8 | CASE STUDY: LUFTHANSA CITYLINE | AIRCRAFT IT OPERATIONS | SUMMER 2011
How to implement fuel savings linked to EFB With so many factors to consider, technology makes fuel efficiency decisions so much better, writes Capt. Joachim Scheiderer, Manager Flight Operations Engineering, Lufthansa CityLine
uel expenses have always represented a large proportion of total expenditure for an airline. In the past year, the price trend of crude oil and fuel prices associated with it demonstrated the need for airlines worldwide to act sustainably. And by ‘acting’, we understand, in this context, we mean finding fuel saving measures. Even though the low hanging fruits have already been harvested, there remains a possible measure with high savings potential that could be implemented in the regional airlines sector. That measure is the implementation of a new flight procedure on the basis of variable airspeeds which will entail turning away from the previous practice of a fixed airspeed, regardless of external parameters. Therefore it is necessary to be able to calculate and identify a speed that generates the lowest costs within the given time slot (block flying time) with due regard to a scheduled time of arrival. To achieve this, a company-specific cost index (CI) can be applied. This so called CI represents the ratio between event-related and flight time-dependent costs, and the fuel price. While the CI functionality is part of the standard equipment of every modern flight management system on Airbus and Boeing aircraft, it has not yet been established in the cockpits of regional aircraft. The question as to why has to be answered by the manufacturers of those aircraft in light of a changing sector. Regional air traffic is no longer a 20 minutes flight with a turboprop. All over the world, increasing numbers of regional jets are pushing forward into the medium haul range with aircraft of up to, and sometimes even more than, 100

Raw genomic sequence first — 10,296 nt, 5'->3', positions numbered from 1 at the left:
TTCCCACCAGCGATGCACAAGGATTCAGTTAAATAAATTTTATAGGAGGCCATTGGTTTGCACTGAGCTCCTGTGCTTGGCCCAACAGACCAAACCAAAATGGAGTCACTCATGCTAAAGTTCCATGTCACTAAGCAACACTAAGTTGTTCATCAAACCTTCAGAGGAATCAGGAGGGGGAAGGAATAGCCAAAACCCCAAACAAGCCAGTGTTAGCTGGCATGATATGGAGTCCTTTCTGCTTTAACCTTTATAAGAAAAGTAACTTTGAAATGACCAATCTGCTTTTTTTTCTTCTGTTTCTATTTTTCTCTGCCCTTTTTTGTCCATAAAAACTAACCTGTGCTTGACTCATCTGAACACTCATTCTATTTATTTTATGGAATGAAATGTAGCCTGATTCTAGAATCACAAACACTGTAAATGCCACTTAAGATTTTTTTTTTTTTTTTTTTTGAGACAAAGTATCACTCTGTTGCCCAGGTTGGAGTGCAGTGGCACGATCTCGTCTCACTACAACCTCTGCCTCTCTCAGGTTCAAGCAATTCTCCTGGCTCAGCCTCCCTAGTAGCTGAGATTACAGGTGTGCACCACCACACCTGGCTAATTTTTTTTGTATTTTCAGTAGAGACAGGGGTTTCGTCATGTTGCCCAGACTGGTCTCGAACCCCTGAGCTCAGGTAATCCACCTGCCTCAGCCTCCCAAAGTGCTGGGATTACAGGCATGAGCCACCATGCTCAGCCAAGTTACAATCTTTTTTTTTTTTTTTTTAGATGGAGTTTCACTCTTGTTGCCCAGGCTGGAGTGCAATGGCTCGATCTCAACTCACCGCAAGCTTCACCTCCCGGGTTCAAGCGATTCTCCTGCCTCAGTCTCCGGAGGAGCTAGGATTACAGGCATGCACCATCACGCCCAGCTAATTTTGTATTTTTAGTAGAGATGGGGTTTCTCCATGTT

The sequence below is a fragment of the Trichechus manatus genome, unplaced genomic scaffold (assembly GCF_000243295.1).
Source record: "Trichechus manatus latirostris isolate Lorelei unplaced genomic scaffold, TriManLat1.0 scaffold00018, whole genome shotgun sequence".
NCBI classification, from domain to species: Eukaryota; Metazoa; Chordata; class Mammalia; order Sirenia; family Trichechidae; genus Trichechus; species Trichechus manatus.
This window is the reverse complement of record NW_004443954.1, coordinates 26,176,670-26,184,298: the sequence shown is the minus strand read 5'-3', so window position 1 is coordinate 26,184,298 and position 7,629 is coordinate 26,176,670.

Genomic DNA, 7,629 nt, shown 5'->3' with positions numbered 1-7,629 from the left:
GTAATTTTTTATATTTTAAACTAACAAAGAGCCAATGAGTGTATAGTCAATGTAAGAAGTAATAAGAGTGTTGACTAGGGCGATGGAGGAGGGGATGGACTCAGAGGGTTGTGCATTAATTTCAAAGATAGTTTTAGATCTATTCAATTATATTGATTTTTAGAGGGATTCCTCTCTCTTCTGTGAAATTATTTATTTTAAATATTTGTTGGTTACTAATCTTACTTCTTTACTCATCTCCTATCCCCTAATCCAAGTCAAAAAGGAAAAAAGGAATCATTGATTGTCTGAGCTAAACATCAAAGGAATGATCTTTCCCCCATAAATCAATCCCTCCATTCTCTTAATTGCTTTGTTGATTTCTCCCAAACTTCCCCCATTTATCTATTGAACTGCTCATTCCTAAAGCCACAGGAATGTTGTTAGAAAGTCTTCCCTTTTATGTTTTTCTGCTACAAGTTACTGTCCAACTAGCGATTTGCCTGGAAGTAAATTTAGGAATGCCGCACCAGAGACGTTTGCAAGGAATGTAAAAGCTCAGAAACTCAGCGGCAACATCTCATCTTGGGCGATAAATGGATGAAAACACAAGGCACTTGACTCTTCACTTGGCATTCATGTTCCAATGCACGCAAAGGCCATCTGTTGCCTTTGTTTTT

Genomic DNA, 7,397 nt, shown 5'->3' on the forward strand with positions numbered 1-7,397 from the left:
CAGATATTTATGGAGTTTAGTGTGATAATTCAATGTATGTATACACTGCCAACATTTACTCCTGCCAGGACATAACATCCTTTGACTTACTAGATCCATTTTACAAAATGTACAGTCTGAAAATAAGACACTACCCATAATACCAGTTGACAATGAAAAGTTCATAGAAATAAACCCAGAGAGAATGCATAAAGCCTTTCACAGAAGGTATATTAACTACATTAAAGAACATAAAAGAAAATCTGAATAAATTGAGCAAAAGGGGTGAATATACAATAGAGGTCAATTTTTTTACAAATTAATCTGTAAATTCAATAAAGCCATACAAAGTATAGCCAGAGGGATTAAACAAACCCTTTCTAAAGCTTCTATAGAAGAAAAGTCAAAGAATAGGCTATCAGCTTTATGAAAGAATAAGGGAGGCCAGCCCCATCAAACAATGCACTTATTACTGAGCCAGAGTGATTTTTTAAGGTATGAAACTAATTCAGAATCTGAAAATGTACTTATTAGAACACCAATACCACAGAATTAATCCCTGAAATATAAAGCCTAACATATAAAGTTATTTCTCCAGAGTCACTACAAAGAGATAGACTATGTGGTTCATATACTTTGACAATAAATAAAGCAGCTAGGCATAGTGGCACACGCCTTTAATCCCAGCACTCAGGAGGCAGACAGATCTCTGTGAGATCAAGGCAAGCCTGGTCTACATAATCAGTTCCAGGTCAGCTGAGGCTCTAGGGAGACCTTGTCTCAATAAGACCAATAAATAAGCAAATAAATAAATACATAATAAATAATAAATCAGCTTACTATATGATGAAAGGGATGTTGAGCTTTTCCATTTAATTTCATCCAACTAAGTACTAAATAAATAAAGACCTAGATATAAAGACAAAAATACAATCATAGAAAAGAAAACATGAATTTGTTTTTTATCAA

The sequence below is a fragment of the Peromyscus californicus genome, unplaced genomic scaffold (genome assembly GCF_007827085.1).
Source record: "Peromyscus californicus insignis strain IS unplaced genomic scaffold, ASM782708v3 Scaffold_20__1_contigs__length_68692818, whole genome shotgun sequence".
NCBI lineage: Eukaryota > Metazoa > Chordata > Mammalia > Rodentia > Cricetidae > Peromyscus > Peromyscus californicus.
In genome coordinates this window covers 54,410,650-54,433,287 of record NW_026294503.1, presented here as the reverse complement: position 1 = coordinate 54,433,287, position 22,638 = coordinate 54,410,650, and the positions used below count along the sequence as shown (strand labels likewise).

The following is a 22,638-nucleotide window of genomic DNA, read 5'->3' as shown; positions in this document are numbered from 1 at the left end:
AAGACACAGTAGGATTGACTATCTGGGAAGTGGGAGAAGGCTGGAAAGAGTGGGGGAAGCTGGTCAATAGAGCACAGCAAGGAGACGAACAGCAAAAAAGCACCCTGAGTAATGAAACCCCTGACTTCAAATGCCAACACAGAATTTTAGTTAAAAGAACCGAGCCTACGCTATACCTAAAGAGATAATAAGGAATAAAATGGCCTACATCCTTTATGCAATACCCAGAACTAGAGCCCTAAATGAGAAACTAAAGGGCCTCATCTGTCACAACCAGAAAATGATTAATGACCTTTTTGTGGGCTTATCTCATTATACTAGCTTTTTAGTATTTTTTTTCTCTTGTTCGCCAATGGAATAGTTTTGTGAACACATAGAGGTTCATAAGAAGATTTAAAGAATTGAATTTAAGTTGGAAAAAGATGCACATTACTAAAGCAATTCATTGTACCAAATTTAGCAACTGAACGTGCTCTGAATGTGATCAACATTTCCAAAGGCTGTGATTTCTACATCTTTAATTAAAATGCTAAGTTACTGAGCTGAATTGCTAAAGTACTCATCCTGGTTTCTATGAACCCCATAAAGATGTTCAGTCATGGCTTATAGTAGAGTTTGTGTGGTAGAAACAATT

passenger seats. The word ‘regional’ does not so much refer to the geographic operation radius, but rather to the size of the aircraft fuselage. The savings potentials, available with a change from fixed speeds to variable cost index based speeds are enormous. Fuel experts at IATA describe the savings potential in their ‘IATA Fuel Action Plan, Guidance material and best practices for fuel and environmental management’ as follows: “CI optimization of planned speeds will yield savings from 2 to 3 per cent and in some cases, as much as 10% when a flight is restricted to a low altitude or in unusually strong winds.” The following calculation outlines the size of the savings potential: Fuel consumption of the Canadair and Embraer fleet of Lufthansa CityLine amounted to 195,000 tons of kerosene in 2010. A supposed fuel saving of 3% leads to reduction in use of more than 5,800 tons of Kerosene. Furthermore a supposed fuel price of euro/ton 744 would lead to a savings potential of more than 4.3 million euro and reduced emission of 18,400 tons of CO2.
Pacelab CI OPS In order to use the cost index effectively for the fleet of Lufthansa CityLine, a cost index operations optimization software was developed by PACE, a Berlin based company for aerospace engineering and information technology. Supporting the strategic flight planning process and on-board tactical economic decisions, Pacelab CI OPS significantly reduces fuel consumption and the emission of CO2 and other pollutants. Compared to constant Mach speeds, CI operations reduce fuel burn and harmful emissions by at least 2%, and even up
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